The most improved of the four cancers has been colorectal. Comparing the 1998 to 2002 report to the 2008 to 2012 report, Delaware’s colorectal cancer mortality rate decreased by 30.5 percent while the national rate decreased by 24.4 percent.

In Delaware, African American males made the greatest strides with their colorectal mortality rates dropping by 49.7 compared to the 29.3 percent decrease among their Caucasian counterparts.

Cancer screenings

One of the main contributors to reduced cancer deaths in both Delaware and the nation can be attributed to increased cancer screening, especially for the big four.

“We’re excited that we’ve made great strides with cancer screenings,” Dr. Rattay said. “We are grateful for our partners in this because lives are being saved.”

Screenings aren’t helpful simply because they can detect cancer, they can detect cancer in its early stages, making treatment more effective and successful.

Before 2013, there were no lung cancer screenings recommended by the American Cancer Society so between 2008 and 2012, 53.6 percent of Delaware lung cancer cases and 53.4 percent of U.S. lung cancer cases were diagnosed in the distant stage.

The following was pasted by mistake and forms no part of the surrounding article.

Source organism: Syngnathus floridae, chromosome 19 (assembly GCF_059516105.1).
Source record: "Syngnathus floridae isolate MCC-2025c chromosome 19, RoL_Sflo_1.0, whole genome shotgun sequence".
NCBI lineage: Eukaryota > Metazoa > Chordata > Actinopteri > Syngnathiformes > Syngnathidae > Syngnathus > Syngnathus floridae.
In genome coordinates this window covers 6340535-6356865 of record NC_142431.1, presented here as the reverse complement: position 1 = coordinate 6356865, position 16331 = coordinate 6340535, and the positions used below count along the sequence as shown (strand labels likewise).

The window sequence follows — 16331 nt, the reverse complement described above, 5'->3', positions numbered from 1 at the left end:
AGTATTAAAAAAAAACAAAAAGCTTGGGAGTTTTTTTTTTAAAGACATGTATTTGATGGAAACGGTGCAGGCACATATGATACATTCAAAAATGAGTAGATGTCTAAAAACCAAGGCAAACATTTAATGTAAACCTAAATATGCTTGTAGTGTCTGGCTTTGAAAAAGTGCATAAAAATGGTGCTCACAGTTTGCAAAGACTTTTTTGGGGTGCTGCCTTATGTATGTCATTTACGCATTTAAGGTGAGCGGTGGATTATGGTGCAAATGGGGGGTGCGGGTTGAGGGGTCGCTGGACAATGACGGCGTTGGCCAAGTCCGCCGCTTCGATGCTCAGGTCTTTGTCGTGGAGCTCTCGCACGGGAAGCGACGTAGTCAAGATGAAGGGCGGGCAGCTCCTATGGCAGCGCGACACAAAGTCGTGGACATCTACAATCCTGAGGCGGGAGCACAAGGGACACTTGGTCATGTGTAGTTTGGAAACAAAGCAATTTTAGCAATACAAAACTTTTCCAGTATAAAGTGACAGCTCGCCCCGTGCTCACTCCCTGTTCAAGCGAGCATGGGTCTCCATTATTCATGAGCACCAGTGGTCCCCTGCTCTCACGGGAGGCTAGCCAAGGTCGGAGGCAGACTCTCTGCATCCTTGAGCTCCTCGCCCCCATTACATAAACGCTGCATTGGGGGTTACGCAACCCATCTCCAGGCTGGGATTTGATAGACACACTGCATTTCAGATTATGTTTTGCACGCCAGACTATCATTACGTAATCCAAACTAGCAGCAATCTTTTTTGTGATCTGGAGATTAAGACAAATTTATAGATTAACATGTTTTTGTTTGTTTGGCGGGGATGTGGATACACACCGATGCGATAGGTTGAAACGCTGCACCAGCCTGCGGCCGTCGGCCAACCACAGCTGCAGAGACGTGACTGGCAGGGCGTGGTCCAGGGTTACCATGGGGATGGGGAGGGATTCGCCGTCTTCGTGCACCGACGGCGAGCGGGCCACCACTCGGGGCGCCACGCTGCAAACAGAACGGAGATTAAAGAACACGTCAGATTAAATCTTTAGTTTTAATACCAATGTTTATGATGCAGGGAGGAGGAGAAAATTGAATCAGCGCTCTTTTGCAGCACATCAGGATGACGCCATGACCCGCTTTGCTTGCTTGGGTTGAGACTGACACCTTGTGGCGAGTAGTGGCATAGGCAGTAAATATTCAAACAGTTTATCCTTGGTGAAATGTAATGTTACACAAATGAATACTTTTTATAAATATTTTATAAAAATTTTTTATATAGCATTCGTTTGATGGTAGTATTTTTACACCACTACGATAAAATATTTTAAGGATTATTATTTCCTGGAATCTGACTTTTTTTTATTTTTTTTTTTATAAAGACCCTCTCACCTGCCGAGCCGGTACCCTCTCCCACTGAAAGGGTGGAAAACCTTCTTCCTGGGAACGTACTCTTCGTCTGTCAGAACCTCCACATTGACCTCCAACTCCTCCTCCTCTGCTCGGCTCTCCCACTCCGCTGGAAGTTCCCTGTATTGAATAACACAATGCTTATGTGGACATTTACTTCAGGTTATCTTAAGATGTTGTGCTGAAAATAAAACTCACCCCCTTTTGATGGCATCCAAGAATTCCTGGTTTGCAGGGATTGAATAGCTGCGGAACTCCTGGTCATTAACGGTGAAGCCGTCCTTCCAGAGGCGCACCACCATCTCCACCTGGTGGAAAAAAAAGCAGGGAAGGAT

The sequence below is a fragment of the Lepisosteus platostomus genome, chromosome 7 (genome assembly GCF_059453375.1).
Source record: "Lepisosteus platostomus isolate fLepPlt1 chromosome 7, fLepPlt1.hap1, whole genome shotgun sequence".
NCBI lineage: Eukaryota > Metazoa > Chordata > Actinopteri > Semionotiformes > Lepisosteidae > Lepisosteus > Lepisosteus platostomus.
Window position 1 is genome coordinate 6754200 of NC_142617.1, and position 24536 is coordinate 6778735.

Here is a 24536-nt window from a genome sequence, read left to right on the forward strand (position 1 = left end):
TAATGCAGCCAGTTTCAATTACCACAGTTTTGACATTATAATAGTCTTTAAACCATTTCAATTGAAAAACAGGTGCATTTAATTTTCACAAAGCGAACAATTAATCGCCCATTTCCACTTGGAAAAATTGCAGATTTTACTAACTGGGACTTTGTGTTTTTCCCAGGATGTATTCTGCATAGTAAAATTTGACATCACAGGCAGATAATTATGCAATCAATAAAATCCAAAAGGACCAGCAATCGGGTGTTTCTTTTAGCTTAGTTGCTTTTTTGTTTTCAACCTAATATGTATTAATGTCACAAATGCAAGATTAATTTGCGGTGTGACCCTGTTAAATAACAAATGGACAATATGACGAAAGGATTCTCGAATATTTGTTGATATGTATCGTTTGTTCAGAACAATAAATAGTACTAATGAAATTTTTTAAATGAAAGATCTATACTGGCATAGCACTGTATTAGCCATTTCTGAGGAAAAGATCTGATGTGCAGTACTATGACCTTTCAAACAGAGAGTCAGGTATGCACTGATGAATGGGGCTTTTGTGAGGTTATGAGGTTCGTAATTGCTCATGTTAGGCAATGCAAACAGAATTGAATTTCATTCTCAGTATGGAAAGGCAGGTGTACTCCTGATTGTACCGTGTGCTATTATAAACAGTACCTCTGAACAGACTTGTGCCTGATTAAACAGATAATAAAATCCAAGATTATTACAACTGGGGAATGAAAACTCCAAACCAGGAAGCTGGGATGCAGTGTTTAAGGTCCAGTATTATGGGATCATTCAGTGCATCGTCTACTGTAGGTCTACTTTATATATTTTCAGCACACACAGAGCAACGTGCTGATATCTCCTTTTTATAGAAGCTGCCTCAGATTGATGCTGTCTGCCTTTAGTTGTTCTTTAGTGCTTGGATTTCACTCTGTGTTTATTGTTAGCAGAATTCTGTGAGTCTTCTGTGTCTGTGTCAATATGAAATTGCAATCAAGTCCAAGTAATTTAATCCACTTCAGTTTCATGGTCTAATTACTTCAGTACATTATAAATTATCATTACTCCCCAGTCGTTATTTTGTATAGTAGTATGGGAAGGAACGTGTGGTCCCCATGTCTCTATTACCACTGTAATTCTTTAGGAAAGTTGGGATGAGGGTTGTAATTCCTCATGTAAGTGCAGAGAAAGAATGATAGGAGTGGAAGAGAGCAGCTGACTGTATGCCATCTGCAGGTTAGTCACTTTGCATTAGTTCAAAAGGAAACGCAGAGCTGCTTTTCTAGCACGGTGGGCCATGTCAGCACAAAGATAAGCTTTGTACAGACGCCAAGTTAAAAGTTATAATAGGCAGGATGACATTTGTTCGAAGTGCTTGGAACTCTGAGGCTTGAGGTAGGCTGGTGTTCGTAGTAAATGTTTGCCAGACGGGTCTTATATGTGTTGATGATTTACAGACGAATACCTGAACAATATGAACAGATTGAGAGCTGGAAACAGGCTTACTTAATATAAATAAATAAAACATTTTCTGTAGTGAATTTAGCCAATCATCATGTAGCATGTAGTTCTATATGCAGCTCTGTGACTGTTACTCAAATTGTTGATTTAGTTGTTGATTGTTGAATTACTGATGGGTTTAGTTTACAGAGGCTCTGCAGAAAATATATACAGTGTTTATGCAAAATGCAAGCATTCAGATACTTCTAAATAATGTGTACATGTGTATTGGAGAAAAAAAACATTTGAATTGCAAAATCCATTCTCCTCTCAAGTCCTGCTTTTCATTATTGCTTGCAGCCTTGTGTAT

Distant stages include cases where the cancer has spread from the primary site to surrounding tissues, organs or lymph nodes.

Starting in 2015, the Division of Public Health’s Screening for Life Program debuted –– covering a low-dose CT scan for early detection for lung cancer. The screening is available to current and former smokers deemed at high risk for lung cancer.

The program is intended to increase the survival rate of those diagnosed with lung cancer.

Due to increased screening rates for breast cancer –– Delaware now has the third highest breast cancer screening rate in the country –– the number of early detections for breast cancer have been rising since the 1980s.

In a 1980 to 1984 study, 42.2 percent of breast cancer cases were caught in the local stage while in the 2008 to 2012 report, the statistic was 65.1 percent thanks to more than 80 percent of Delaware women aged 40 and older having a mammogram within the past two years.

Delaware ranked fifth highest in the U.S. for colorectal cancer screening and according to the 2014 Behavioral Risk Factor Survey, 77 percent of Delawareans age 50 and older reported having had a colorectal cancer screening including a sigmoidoscopy or colonoscopy.

“We are indeed making big improvements but we still have a long way to go,” Sec. Landgraf said.